To be clear, justified calls for retraction are part of what makes civilized discourse remain, well, civilized. The misrepresentations some publications send into the world can sway beliefs, and there’s no better way for readers to accept the errors in reportage than to learn it from the publisher directly. In this case, the article was approved by peer reviewers and so the editor had little choice but to follow the journal’s own guidelines and run the piece. That doesn’t excuse the fact that the article is flawed, and those of us it infuriated knew asking for its removal was the necessary first step.
As many hoped, “The Case for Colonialism” was eventually retracted, but not for reasons anyone can applaud. A statement from the journal’s publisher, Taylor & Francis, noted that along with peaceful cries asking for a recanting, Third World Quarterly’s editor “received serious and credible threats of personal violence…and this is why we are withdrawing this essay.” In short, people threated to inflict physical harm upon the editor of the journal in which the problematic article appeared.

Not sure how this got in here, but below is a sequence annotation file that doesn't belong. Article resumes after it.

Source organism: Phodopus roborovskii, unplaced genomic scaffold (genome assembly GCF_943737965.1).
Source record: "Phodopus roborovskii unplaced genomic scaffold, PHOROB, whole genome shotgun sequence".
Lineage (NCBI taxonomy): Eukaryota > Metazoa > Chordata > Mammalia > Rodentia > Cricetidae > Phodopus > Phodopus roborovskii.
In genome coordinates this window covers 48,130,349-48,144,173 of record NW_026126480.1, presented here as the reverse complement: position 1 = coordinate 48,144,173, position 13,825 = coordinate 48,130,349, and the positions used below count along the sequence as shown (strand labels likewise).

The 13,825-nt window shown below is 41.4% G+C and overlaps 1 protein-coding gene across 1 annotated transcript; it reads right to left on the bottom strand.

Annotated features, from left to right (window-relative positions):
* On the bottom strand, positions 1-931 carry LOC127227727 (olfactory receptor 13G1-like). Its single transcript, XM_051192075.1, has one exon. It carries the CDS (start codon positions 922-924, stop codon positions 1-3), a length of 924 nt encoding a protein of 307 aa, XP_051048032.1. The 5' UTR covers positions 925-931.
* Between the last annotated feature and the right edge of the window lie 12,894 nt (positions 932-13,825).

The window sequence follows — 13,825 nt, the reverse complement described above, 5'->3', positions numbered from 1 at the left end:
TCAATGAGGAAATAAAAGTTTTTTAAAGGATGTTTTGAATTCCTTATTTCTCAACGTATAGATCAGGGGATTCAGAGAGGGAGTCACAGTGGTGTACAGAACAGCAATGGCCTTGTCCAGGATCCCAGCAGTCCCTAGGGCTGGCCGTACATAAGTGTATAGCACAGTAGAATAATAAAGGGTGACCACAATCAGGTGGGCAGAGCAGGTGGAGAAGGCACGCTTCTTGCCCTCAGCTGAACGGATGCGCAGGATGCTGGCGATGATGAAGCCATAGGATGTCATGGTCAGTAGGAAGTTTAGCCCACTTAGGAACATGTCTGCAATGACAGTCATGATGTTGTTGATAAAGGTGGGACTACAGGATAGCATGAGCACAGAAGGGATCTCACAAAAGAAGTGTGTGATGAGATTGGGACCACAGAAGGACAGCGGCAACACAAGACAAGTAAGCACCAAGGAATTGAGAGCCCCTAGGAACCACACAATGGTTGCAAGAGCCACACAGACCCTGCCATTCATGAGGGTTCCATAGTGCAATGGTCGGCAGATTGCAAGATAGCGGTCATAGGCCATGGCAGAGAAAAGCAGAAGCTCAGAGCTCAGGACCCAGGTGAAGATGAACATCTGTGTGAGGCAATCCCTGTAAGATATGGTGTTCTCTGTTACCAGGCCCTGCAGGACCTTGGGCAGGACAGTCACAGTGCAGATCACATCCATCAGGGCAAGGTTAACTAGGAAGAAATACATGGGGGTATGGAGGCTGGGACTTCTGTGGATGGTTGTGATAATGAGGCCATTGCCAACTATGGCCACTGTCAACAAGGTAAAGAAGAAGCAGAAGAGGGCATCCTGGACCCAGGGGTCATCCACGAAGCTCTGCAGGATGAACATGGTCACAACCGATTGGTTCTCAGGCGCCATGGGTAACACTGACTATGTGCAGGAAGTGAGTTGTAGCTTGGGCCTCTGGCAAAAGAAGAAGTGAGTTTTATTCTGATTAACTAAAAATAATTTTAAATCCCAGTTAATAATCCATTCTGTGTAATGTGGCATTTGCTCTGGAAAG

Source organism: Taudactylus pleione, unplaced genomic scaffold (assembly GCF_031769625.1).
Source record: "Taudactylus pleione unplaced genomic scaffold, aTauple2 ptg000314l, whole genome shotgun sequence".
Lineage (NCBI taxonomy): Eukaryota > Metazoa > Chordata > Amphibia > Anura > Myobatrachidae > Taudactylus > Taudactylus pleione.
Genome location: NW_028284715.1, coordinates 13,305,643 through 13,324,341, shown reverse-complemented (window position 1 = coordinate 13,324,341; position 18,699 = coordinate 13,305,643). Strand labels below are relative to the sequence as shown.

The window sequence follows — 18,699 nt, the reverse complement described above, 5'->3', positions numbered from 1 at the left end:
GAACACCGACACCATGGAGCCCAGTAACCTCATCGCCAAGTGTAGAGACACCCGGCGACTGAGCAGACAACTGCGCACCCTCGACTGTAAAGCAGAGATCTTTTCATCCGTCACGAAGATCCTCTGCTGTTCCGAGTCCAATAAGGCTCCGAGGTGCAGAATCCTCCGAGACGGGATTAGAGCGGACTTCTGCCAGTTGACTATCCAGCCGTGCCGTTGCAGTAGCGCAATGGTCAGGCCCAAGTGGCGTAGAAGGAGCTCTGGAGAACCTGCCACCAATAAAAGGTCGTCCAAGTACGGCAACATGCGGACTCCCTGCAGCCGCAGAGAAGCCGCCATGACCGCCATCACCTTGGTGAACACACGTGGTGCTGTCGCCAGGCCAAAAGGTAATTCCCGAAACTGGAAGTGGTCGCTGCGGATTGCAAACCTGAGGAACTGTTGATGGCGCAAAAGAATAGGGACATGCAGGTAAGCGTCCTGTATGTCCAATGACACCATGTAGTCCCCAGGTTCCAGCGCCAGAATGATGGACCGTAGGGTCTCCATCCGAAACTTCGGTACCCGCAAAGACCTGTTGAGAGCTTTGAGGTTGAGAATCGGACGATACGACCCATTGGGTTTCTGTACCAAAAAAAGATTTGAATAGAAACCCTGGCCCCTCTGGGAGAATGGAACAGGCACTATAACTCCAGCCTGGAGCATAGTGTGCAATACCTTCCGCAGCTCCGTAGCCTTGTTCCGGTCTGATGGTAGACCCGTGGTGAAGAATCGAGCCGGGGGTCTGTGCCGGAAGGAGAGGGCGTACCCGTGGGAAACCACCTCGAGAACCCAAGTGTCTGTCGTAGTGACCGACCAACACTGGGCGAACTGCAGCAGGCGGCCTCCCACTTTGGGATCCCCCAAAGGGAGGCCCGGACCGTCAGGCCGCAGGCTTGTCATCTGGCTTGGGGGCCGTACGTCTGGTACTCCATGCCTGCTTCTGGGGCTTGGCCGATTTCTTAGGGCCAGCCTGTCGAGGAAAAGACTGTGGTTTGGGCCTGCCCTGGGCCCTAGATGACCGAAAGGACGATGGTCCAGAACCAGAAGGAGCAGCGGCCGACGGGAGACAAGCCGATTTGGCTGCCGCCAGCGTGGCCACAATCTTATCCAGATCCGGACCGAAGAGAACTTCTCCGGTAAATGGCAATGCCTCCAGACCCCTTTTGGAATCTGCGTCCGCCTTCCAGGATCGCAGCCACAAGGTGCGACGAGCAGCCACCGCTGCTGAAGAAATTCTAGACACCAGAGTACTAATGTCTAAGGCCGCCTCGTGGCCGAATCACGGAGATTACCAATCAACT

The ends do not justify the means. Published works, including deeply flawed ones, are protected by the First Amendment. Ultimately, it’s up to the publisher if an article should be stricken from the record. Certainly petitions and individual appeals can help sway the powers that be, but if the publications stand behind their editorial process then, unlike those who threated to inflict bodily harm, we writers can take solace in knowing we’re not out of peaceful options. In fact, I personally believe we writers are the ones who should be on the front lines of the war of words—fighting with keystrokes, not violence. In these incidences, our words will speak louder than others’ actions.